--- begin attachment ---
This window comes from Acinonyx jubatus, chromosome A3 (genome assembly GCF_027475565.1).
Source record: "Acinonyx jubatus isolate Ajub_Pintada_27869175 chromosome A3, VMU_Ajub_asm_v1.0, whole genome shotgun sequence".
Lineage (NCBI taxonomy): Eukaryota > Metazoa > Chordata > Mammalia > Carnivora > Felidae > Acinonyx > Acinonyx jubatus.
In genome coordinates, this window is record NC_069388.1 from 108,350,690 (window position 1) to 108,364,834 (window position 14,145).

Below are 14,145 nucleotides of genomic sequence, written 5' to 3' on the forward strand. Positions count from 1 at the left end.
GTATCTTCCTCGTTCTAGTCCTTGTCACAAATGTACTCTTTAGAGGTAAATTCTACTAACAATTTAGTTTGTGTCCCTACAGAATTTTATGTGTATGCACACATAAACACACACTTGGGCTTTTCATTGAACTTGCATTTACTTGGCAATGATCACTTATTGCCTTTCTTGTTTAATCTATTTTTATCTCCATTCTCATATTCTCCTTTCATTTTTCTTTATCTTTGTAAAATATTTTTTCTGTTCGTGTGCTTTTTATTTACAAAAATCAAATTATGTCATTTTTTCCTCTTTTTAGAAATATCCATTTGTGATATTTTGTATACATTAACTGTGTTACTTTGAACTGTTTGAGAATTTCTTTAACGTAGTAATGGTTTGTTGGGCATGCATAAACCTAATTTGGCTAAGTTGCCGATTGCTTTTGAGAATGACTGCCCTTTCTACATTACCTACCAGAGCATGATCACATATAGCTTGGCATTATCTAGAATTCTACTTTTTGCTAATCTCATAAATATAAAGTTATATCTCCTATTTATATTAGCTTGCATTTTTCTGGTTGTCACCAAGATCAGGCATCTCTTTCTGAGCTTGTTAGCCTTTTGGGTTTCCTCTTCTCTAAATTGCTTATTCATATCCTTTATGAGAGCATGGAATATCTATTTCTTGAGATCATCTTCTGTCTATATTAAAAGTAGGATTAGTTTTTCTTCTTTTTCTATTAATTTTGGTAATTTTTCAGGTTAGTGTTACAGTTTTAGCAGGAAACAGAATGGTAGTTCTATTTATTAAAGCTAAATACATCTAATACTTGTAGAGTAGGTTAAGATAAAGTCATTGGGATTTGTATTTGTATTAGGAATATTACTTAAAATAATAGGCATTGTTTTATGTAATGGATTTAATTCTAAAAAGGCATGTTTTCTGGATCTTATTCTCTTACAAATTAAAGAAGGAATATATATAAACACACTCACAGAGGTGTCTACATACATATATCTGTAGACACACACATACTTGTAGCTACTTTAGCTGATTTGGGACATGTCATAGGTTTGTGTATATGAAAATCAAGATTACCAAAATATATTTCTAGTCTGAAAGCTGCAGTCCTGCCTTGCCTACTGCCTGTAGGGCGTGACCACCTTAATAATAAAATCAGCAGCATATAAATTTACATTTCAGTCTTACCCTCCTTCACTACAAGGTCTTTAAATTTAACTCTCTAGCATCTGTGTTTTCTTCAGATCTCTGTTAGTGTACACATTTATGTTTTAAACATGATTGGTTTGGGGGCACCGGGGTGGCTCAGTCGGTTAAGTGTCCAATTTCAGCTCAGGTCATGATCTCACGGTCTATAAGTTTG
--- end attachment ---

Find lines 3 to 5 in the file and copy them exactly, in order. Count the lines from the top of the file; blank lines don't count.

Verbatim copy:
Lineage (NCBI taxonomy): Eukaryota > Metazoa > Chordata > Mammalia > Carnivora > Felidae > Acinonyx > Acinonyx jubatus.
In genome coordinates, this window is record NC_069388.1 from 108,350,690 (window position 1) to 108,364,834 (window position 14,145).

Below are 14,145 nucleotides of genomic sequence, written 5' to 3' on the forward strand. Positions count from 1 at the left end.